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The daily Tar Heel. (Chapel Hill, N.C.) 1946-current, January 30, 1987, Page 1, Image 1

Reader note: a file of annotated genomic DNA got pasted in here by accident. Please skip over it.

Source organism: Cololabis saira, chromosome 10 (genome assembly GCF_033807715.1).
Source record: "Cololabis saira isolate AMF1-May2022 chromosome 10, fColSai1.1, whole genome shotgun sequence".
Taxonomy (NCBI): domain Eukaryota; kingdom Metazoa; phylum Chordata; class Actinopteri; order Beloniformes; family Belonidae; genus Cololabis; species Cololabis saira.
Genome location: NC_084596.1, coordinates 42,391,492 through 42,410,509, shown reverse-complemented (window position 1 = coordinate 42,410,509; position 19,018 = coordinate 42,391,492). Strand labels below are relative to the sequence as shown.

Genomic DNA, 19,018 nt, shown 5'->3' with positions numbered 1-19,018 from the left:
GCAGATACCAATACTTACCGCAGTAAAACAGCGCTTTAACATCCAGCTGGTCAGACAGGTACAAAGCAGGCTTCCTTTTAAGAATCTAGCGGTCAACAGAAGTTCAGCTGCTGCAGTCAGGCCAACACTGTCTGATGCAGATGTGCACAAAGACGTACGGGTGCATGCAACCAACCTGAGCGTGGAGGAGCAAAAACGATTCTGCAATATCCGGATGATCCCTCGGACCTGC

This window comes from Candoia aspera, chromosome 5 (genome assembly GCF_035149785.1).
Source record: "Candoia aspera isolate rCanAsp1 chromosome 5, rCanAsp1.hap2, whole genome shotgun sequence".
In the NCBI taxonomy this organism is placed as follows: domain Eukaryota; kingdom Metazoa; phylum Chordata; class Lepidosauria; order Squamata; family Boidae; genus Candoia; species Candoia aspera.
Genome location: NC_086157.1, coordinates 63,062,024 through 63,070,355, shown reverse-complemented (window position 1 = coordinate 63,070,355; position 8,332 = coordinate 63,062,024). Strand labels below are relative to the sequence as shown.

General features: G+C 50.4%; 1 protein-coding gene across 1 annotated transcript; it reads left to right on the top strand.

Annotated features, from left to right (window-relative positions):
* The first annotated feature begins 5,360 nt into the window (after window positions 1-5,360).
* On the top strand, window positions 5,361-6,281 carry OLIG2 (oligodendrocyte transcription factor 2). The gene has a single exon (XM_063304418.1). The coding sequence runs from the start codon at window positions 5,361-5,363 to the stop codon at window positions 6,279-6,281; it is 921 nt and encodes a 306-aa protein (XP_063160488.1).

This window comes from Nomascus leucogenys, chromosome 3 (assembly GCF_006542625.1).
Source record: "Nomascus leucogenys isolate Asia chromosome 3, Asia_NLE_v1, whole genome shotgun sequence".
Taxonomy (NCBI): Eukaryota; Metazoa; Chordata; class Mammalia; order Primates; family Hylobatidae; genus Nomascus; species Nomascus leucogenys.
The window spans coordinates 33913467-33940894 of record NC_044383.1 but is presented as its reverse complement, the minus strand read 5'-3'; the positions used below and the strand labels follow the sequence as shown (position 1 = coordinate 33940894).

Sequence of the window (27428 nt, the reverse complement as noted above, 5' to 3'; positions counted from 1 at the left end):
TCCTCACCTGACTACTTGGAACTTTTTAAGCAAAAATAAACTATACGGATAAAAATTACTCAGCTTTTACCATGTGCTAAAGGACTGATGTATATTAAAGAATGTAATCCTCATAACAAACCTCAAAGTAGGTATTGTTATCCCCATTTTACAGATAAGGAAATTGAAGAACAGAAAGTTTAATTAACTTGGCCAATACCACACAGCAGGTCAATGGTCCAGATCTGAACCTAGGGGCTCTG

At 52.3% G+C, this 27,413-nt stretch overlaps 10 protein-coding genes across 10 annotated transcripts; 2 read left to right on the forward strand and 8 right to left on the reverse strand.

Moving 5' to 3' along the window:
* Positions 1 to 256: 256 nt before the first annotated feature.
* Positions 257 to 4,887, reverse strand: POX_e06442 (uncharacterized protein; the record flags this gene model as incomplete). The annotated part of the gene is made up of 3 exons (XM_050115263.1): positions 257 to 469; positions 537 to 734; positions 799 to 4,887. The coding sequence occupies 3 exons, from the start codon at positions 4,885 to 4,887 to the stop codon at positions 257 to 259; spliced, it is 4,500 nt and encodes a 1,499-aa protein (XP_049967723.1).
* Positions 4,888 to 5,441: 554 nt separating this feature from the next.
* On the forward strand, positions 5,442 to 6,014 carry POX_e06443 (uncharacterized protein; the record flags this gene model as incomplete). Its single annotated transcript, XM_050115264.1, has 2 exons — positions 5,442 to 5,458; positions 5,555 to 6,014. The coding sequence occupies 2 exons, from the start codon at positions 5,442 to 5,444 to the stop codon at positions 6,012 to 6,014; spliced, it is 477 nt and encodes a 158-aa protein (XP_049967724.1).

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PoeEc yp;8he';p&ini.e!i BMy ami 'his gaimg Today: A chance of rain in the morning. Variable cloudiness in the afternoon. Low in the 30s. Highs in the 50s Weekend: Cloudy with a slight chance of rain. Highs in the mid-40s. Lows in the upper 30s. - Seniors Last day to apply for . graduation Ft f! ' r J 5 SliTilO bfOO'OlilLlUey' -Page3 jiove ys a .eaiiB--Paae4 Copyright 1987 Trie Daily Tar Heel Serving the students and the University community since 1893 Volume 94, Issue 129 Friday, January 30, 1987 Chapel Hill, North Carolina NewsSportsArts 962-0245 Business Advertising 962-1163 AVeathcr (7 it ttodeot Affairs to stare coetrol of SAF09 treasurer says By JEAN LUTES Assistant University Editor A 1 0-year-old recommendation calling for direct supervision of the Student Activities Fund Office (S AFO) has not been followed, but it should be heeded soon, the student body treasurer said Thursday. The recommendation was part of a 1976 report on the Student Activities Fund System of which S AFO is a part. Student Body Treasurer John Williams had said earlier that six recommendations from the 10-year-old report, including the one calling for direct supervison of SAFO, had been followed. But when asked Thursday, he clarified his remarks to mean that the recommendations will soon be followed. SAFO. which handles the finances of student groups which receive student activities fees, has been supervised since 1982 bv both the Student Audit Board and the Division of Student Affairs but only on paper, Williams said. Upcoming negotiations with the audit board should give Student Affairs more contact with SAFO, he said. After the negotiations, a policy that has existed since 1982 should be enforced, he said. "(In earlier comments) 1 was speaking in the present and the future, not in the past," Williams said. "These things will be done." Problems with the audit board have arisen because the board appoints its own members, Dorothy Bernholtz, director of Student Legal Services, said Thursday. "The audit board has been self appointing, and they were the ones who supervised SAFO," she said. "We would like to have an outside, independent body appoint the members of the audit board." Problems with the audit board may cause the Fraternities Trade Association, a co op which handles purchases for sororities and fraternities and uses the SAFO's services, to withdraw from SAFO, she said. The association funnels about $100,000 each month through the Student Government-sponsored accounting service. "If any major group pulls out of SAFO, the other groups using it will have to pay more money in fees," Bernholtz said. The trade association has not received any benefits from the money they have invested in stocks through SAFO, said Fay Daniels, director of the association. And the association will probably withdraw its funds from SAFO within the year unless the situation with SAFO improves, Daniels said. "I think if we could work with the audit board more, it would help," she said. "Our own board is questioning the direction that we're going. A lot of questions have arisen through the years." A committee of student leaders and administrators met Wednesday to form a job description for a new SAFO director because Frances Sparrow, who has been the director of the office for 30 years, is retiring in two months. The committee also discussed needed reforms for SAFO. Bernholtz said a major goal of the committee is to improve S AFO's requisition system, because student groups often have no way of knowing if their requisitions have been received or if their bills have be'en paid. A "turn-around memo" stating either that a requisition has been paid, or explaining why it hasn't been would solve the problem, Bernholtz said. Extending SAFO's hours of operation would be another part of the pending reforms, Bernholtz said. Now SAFO is open about 20 hours a week, she said. Obtaining emergency funds during Christmas breaks and summers can also cause problems for groups which operate year-round, Bernholtz said. Often during those times the student body treasurer and the Student Congress Finance Committee chairman, who can authorize emergency money requests, may not be available, she said. To make emergency funds available even when most students are not on campus, Williams said he is looking into special provisions to be used if student officers are not available. Leaving requisitions marked "emer gency" in the student body treasurer's office could make money accessible during the hours SAFO is closed, he said. And Williams said he will take action to make sure that Student Legal Services' salaried employees receive their bi-weekly paychecks without having to go through the requisition system, as they do now. Candidates make decks top priority By ERIC BRADLEY Staff Writer Finding a place to park on cam pus, a traditional headache for students, isn't going to get easier soon but it's sure to get more expensive, according to UNC officials. The issue recently has gained more attention as student body president candidates have labeled getting more student parking as a top priority in the coming year. The only-way to- have more parking spaces on campus is to build parking decks, according to Mary N. Clayton, director of transportation at the UNC Traffic Office. And decks are expensive to build $8,000 to 510,000 per space, she said. Elections 1987 There are no more open areas on campus to build parking lots so decks will have to be built, she said. "There's not much we can do it's a fixed resource." Rapid growth over the last five years has eliminated 500 parking spaces on campus, she said. "We can't continue to lose spaces." There is, however, a solution to students' parking woes. But it won't happen for two and a half years, said Claude Swecker, associate vice chancellor for facilities management. By then, a 1,500-space parking deck will be put up near Craige Hall on South Campus, he said. The new deck will make up for parking spaces eliminated by new growth, he said. Construction of the new deck won't begin for at least several months, said Gordon Rutherford, director of facilities planning. "It depends on whether or not (students and permit holders) buy into the notion of paying for parking spaces," he said. "Free parking spaces are a thing of the past." Users are the only source of revenue for new parking spaces, he said. Parking permit fees will go up. "Everybody will pay more," he said. "Faculty, staff it's not just a student problem." Clayton, too, said fees would go up. "We are very, very low in what we charge for parking spaces," she said. "Permit price increases are probably a reality, even if only a buck or two." Lots of parking spaces are avail able near campus but students don't use them, Rutherford said. "It's not that they can't find a parking space, it's that they can't find one where they want one," he said. With all the growth taking place on campus, it may be better to look for new parking spaces off-campus, Clayton said. "We need to concen trate major parking facilities on the outside of growth," she said. And new parking spaees must not be eliminated by eventual growth, she said. "We need to say. This parking space is going to be there, and it's always going to be there.' " Aside from putting in new spaces, there are other ways of solving See PARKING page 2 tit! M i r . ..... . 1 1 U7 ' mmm$$ s ' : 4 Bryan Hassel speaks at the rally in the Pit Thursday O Tt DTH Larry Childress Stademts protest md cets9 dtiiag threat to diversity By JO FLEISCHER and MARY PARADESES Staff Writers UNC students have to take action against proposed cuts in federal aid to prevent a public university system open only to a few, student leaders said at the kick-off rally for Students For Educational Access Thursday. Bryan Hassel, student body president, told about 40 students gathered for the noon Pit rally he was encouraged that North Carolina's General Assembly hadn't raised tuition for next year, but stressed that a hike could still occur during the budget process. "We have always thought of the University as being an educa tional facility that everyone has access to," Hassel said. "That ideal is now being threatened by federal aid cuts and tuition hikes." Stuart Hathaway said cuts outlined in President Reagan's budget before Congress included cuts in federal grants. Guaranteed Student Loans, work-study pro grams and supplementary grants to students. Over 6,000 UNC students will be affected by the budget, which cuts student aid by 45 percent, he said. Hassel said students must band together to lobby against federal aid cuts outlined in Reagan's budget. At the state level, students will have to fight for an allocation to remove barriers to the handi capped on UNC-system cam puses, he said. Jim Townsend, president of the Young Democrats, called the aid cuts and possible tuition increases a step back in time 25 years back. He said restricting a college education to the very rich could be compared to an age before the civil rights movement of the 1960s. "Twenty-five years ago this University didn't open its doors to black citizens," he said. "We have to make sure this University is open to all qualified students, and (the University should) be what it claims to be." Camille Roddy, president of the Black Student Movement, told the crowd "don't allow your president to get away with this," referring to the aid cuts. Brock Dickinson, international liaison to student government, said students who think they aren't directly affected by the cuts actually will be. "The person sitting next to you might not be here next year, and that's something we shouldn't stand for," he said. - Hassel said Tuesday he began See RALLY page 2 ComitoolleF fDO to Woinniack By SHARON KEBSCHULL Staff Writer Gov. Jim Martin and UNC Chan cellor Christopher Fordham III announced Thursday that Farris Womack, vice chancellor of business' and finance, will become the first state controller of North Carolina. Womack, 52, will begin working closely with the governor, state treasurer and state auditor Feb. 1. The office of state controller is intended to be a non-political finance office. "My objective is to organize the office of state controller and to establish a uniform accounting system, and I feel this can be accomplished in 12 to 18 months," Womack said. "This is a very forward step for North Carolina," said State Trea surer Harlan Boyles. "This is the state's way of assuring accountability to the people in regard to the public resources that the state is custodian of." Womack will continue working at UNC and has the option of returning after his term with the state. "My understanding is he will work on loan from the University, and 1 expect him to serve 80 percent of his time here (Raleigh) and the rest in Chapel Hill, to the extent that he is available in Chapel Hill," said Boyles. Womack's duties include develop ing a new accounting system for all state agencies, operating a central payroll system, recommending dis bursement improvements to state agencies, and keeping track of the expenditures and revenues of each agency. The term for state controller has been set at seven years. Womack said in accepting the post that he plans to return to UNC full-time after he has organized and created the office of controller. Fordham stressed that while he was pleased to assist the state in giving Womack's expertise, he Farris Womack expects Womack to return to the University. "It is most important to under stand that Dr. Womack continues to be an officer of the University and that he will return to his full-time post in the near future," Fordham said at the announcement of the appointment. Womack has been at UNC since 1983. As chief financial officer, he controls the financial and business affairs and supervises three associate vice chancellors and department heads. "In addition to his demonstrated excellence in the areas of business and financial management, Dr. Womack brings two very valuable assets to the task of setting up our first office of controller," Martin said in announcing the appointment. "First, he has had experience in state government as the chief finan cial officer for the state of Arkansas, and. second, his current position at UNC-Chapel Hill gives him a work ing knowledge of North Carolina and its government." Student office candidates outline platforms at Olde Campus forum By JO FLEISCHER Assistant University Editor and PHYLLIS A. FAIR Staff Writer Candidates seeking campus offices presented themselves at the Olde Campus forum Thursday night in ManguiTL Those vying for the offices of student body president, Carolina Athletic Association president and RHA president outlined their plat forms and answered questions from about 40 students. In the SBP portion Brian Bailey said, if elected, his administration would have a focus "back to campus." He favored leaving non campus issues to student organiza- Elections 1907 tions interested enough to pursue those issues. "Student Government should be there for them, but it should not be directly involved," he said. David Brady said he would use skills acquired through his cookie business to bring a unique approach to Student Government. "I've seen the guys who don't vote and they want better tickets in the SAC, lower textbook prices and copies in the library that don't cost seven cents," he said. Keith Cooper said he would lead "a coalition for progress" to combat problems faced by all students: financial aid cuts and high textbook prices. "I'm sick of the candidates brag ging about experience, experience, experience in the legislative branch," Cooper said. "The executive needs to be a leader." Jaye Sitton refuted Cooper's assertion, saying experience in Student Government is needed to work with UNC's administrative intricacies. "I want to be the pres ident that allows every student to be represented," she said. Sitton cited a bill she authored in Student Congress criticizing cuts in federal aid, which was mailed to politicians, including President Reagan, as representative. Mark Gunter agreed that Student Congress experience was important to an SBP candidate. "Our office was 50 feet away from the president's, and I dealt with the president who serves as an ex officio member of the Student Congress." Gordon Hill said the students in attendance should ask questions of the candidates in order to have their concerns met. "They're saying they're going to be your liaisons, don't you want to know what your liaison is doing for you?" he asked the audience. Candidates were asked what the biggest issue facing the campus was. Bailey said it was the ineffective ness of Student Government as a result of taking on too much. "We passed bills for a Martin Luther King holiday, and we don't have it. . . . Divestment has not happened," he said. "We have to stop listening to our hearts and start listening to our ears nobody's out knocking on doors." Brady said the ideas of the major ity are not being represented. "Only 2,700 people vote on this campus . . . those 1 0 percent dont seem to matter so they just see a bunch of figure heads. We can't change South Africa, we can't, but we can change Chapel Hill," he said. See FORUM page 6 All I want is my fair share; all I want is what I have coming to me. Sally Brown 1 r. 1